Edward Gorey (1925–2000)

Edward Gorey (1925-2000) • photo: Richard Corman né: Edward St. John Gorey
born: February 22, 1925 (Chicago, Illinois)
pseudonyms: (Ogdred Weary, Regera Dowdy, and many more anagrams of “Edward Gorey”)
died: April 15, 2000 (Yarmouth Port, Massachusetts)
studied art at: School of the Art Institute of Chicago (for one semester)
medium: pen & ink
The Great Veiled Bear (1979) from The Doubtful Guest (1957)  Edward Gorey at his home on Cape Cod

Historical Note:
Edward Gorey received little formal training as an artist during his lifetime, but the first exhibition of his drawings was held at the Mandrake Book Store in Cambridge (MA) while he was still a student at Harvard.

Gorey believed that his artistic talent came in part from his maternal great-grandmother, Helen St. John Garvey, who had been a greeting card designer. And, interestingly, one of his stepmothers was a cabaret performer who sang “La Marseillaise” while playing the guitar in the movie Casablanca (Corinna Mura, 1909–1965).

Elephant House, the artist’s home on Strawberry Lane in Yarmouth Port (MA), was made into a museum after his death. It is open seasonally, and sometimes hosts special exhibitions of his work. •

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Edmund Dulac (1882–1953)

Edmund Dulac (1915) né: Edmond Dulac
born: October 22, 1882 (Toulouse, France)
became a naturalized British citizen: February 17, 1912
died: May 25, 1953 (Dorset, England)
studied art at: École des Beaux-Arts, Académie Julian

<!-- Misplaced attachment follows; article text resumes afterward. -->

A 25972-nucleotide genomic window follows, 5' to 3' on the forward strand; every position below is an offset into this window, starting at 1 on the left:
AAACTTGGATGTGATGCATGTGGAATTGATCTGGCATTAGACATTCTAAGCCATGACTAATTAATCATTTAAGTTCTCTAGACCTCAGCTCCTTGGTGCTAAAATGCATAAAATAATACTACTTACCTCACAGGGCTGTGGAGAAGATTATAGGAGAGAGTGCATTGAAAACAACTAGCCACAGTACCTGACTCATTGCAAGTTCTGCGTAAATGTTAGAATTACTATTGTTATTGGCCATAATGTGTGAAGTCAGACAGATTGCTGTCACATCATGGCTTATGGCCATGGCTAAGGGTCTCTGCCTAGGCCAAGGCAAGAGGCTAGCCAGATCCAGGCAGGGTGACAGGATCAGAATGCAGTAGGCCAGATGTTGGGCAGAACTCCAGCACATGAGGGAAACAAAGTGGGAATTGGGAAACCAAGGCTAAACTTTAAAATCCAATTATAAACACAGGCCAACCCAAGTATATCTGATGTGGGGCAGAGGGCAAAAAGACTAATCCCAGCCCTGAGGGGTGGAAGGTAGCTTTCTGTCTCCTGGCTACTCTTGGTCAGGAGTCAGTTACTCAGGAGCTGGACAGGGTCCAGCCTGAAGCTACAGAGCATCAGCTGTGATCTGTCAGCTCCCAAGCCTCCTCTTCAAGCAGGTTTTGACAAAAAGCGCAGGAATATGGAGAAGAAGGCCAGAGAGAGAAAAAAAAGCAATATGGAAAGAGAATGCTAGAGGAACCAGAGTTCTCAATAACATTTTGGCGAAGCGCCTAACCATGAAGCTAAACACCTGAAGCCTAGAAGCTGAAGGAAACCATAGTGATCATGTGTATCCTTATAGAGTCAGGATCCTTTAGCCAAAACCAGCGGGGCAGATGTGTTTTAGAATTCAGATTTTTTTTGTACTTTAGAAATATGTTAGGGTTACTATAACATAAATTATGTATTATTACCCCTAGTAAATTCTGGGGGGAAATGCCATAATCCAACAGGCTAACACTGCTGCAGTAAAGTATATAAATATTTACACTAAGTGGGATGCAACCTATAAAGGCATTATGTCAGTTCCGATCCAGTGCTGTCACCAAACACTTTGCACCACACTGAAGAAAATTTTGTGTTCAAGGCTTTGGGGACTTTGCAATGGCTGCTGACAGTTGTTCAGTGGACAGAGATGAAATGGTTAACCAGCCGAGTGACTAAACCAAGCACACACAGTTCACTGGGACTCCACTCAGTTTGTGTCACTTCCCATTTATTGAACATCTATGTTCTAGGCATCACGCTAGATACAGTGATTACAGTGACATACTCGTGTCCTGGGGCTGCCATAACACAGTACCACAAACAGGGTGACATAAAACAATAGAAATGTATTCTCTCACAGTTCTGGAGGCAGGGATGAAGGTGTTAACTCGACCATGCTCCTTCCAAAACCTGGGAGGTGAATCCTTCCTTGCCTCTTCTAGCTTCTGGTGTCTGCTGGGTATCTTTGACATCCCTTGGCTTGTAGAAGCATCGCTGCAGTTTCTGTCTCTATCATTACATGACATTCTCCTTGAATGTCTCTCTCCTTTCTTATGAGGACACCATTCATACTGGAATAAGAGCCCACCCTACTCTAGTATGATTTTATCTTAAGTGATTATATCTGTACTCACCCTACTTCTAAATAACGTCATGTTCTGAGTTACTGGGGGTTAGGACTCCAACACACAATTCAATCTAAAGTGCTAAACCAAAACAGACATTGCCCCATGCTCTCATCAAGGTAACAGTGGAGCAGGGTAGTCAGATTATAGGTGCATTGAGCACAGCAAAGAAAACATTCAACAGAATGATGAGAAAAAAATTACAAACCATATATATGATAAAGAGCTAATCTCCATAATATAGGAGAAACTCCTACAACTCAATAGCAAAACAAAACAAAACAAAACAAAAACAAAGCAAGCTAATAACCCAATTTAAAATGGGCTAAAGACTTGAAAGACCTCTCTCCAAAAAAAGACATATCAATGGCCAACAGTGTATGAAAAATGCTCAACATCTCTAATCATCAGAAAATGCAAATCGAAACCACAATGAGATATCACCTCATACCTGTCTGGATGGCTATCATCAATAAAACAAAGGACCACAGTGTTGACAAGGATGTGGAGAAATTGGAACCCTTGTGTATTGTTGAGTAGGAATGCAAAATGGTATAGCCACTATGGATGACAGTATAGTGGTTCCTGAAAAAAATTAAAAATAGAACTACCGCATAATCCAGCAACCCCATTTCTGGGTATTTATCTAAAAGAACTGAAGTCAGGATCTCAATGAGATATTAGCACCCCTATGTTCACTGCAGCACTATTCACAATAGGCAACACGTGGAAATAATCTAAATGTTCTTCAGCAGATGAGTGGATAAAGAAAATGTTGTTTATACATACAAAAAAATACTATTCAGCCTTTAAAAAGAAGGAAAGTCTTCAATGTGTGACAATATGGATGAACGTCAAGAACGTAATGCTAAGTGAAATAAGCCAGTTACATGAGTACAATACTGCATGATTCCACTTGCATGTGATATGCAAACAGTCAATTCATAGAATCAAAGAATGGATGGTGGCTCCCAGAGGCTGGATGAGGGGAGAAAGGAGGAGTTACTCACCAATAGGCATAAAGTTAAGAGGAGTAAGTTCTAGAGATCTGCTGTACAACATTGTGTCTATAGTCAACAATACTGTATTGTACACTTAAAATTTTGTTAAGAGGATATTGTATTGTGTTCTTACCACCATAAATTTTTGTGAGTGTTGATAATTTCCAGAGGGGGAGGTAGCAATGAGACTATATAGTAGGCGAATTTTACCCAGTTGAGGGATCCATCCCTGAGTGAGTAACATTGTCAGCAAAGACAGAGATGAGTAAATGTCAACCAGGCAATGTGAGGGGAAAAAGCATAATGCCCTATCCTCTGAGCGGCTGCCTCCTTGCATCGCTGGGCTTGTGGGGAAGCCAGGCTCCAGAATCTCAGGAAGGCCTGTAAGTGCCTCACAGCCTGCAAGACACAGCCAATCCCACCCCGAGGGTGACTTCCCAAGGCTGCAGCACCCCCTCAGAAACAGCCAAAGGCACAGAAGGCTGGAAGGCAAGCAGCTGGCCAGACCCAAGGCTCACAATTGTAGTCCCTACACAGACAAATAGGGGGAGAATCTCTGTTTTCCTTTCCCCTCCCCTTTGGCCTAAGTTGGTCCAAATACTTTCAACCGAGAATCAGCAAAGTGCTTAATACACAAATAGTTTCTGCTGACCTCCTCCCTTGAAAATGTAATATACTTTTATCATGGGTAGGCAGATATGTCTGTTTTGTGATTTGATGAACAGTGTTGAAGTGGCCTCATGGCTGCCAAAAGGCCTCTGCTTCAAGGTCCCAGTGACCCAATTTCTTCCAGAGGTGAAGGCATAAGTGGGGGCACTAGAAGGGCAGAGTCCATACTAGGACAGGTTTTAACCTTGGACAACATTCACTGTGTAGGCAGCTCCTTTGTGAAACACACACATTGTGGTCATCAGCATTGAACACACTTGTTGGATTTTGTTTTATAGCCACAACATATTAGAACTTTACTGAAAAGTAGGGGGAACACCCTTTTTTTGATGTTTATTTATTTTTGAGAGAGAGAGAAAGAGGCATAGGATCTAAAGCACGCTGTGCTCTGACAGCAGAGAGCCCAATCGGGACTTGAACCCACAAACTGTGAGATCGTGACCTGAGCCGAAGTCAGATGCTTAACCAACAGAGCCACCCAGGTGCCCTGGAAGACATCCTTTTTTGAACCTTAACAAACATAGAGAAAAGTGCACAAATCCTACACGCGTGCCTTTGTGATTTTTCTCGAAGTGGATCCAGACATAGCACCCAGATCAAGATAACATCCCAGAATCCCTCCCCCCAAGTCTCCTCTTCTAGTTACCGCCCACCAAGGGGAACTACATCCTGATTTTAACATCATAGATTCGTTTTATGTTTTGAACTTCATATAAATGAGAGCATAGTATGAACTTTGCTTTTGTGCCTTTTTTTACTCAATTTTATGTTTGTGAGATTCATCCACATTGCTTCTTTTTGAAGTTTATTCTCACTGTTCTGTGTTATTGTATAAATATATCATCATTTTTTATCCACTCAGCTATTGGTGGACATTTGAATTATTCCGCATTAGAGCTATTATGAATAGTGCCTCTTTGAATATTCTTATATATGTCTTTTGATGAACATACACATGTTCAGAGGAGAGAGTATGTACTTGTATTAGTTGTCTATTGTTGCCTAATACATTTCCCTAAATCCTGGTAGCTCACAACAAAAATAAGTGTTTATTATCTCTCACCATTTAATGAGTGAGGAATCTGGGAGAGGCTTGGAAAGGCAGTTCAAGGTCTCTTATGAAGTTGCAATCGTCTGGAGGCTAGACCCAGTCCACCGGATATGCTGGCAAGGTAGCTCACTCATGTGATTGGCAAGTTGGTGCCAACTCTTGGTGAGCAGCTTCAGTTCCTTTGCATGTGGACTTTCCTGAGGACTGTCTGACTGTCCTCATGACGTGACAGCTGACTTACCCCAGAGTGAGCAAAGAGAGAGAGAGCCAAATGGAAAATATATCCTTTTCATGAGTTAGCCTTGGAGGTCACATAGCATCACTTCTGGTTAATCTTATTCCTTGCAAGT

medium: pen & ink, watercolor
The Nightingale (1911)) The Princess and the Pea (1911) Edmund Dulac (1937)
Historical Note:
By 1905, new advances in color separation made it possible for book publishers to print beautiful illustrations on coated paper. But these “plates” could not be bound with the rest of the volume; they had to be “tipped in” by hand (glued into position on reserved pages of the text). The extra labor and expense that this reproduction process entailed was well worth it, however, because the quality of the final product was unrivaled. Separately printed colors could now be registered with a high degree of precision, and the need for heavy outlines (to trap colors in the event of subtle mis-registration “spills”) was virtually eliminated.The artwork of the “Golden Age” of children’s book illustration could be more detailed and delicate than ever before, and a wider range of bright, clean colors was attainable. The market for deluxe editions of illustrated gift books boomed … and so, too, did the demand for top-notch artists.

Edmund Dulac had the good fortune to enter the world of book publishing at just the right time. His artistic style, which was heavily influenced by Persian and Indian miniatures and Japanese prints, often made use of delicate lines. And the un-muddied, brilliant, colors that he frequently wove into his designs lent them a wonderful gem-like (or even iridescent) quality.

It is no wonder, then, that Dulac’s first significant commission—60 color illustrations to accompany J.M. Dent’s collected works of the Brontë sisters—was offered to him when he was just 22 years old. 

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Novels: Book Illustration & Illuminated Manuscripts

If you are interested in book illustration or illuminated manuscripts, one or more of these novels might be to your liking. Continue reading

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